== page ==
Libertarian law professor Richard Epstein has a new piece up about price controls and a medicine shortage:
Unfortunately, the law of supply and demand "really apply to cancer drugs," for it confidently predicts shortages whenever price controls are applied. That is what is happening here.
The Medicare Prescription Drug, Improvement and Modernization Act of 2003 introduced a set of complex price controls as part and parcel of the new prescription drug benefit contained in Medicare Part D. These are not garden-variety price controls, like those on gasoline or rents, which interfere with solely private transactions. They are controls that the government introduced as an effort to prevent overpayments under the Medicare program. The problem here is universal. It has long been well understood that market systems do not easily adjust to third-party payers. No healthcare plan, public or private, can allow physicians and patients to purchase as much as they want of any good on their insurer's dime. The 2003 Medicare restrictions impose a rigid cost-plus system, under which price is determined by first finding the actual average selling price, to which the government tacks on an additional 6 percent fee for handling. To keep Medicare costs down, the law stipulates that the base price of the drug may not increase by more than 6 percent every six months.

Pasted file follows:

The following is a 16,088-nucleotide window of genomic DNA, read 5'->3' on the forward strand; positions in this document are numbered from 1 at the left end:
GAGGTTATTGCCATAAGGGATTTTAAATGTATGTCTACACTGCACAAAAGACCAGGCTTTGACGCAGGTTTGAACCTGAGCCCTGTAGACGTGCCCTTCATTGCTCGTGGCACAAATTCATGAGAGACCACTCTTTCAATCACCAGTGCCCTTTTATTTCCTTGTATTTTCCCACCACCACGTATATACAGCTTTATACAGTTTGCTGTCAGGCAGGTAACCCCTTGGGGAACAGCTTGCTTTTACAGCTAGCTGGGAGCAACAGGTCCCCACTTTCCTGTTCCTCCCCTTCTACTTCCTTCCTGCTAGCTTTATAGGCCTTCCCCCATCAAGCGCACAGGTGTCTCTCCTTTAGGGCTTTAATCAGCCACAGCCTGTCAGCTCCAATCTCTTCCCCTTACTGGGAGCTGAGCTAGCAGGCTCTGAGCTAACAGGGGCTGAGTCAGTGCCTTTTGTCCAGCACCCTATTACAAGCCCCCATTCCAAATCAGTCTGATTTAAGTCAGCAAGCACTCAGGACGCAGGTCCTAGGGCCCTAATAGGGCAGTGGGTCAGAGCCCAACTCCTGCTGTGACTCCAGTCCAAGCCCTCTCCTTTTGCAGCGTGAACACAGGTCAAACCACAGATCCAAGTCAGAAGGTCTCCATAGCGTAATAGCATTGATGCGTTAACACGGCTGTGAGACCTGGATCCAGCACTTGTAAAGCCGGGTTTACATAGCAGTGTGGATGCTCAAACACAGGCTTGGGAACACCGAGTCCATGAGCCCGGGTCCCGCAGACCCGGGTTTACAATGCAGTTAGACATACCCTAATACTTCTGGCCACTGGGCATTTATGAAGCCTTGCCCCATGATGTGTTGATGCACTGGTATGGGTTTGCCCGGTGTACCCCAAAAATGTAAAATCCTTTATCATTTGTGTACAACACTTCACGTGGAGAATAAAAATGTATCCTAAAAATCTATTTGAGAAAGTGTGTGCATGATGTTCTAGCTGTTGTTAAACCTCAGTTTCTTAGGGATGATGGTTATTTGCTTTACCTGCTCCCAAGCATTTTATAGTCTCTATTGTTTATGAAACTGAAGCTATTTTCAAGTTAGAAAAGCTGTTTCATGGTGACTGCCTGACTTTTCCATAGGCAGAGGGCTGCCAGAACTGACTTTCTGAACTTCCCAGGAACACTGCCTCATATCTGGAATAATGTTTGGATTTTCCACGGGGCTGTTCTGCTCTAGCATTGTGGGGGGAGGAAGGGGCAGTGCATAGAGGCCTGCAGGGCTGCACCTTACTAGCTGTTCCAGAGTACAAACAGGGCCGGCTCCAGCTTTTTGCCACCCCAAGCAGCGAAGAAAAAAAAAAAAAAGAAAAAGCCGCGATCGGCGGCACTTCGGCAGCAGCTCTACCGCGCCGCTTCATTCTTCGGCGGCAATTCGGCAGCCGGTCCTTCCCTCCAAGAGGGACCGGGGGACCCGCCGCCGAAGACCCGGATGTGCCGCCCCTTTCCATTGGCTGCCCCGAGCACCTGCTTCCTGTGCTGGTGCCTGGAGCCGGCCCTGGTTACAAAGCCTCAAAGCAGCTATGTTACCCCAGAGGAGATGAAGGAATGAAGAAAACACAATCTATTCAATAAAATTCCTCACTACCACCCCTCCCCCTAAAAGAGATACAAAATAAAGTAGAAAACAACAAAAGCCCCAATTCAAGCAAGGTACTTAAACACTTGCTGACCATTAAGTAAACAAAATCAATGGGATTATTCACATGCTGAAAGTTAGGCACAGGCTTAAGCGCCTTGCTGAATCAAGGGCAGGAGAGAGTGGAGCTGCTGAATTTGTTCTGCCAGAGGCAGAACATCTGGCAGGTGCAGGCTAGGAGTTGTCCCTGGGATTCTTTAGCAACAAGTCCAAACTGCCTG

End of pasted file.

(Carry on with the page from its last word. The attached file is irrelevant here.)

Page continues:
It's worth observing that the culprit here is not ObamaCare but a program signed into law by President George W. Bush, a Republican. Price controls turn out to produce shortages with remarkable indifference to whether the president enacting them is a Republican or a Democrat.
Link via Instapundit.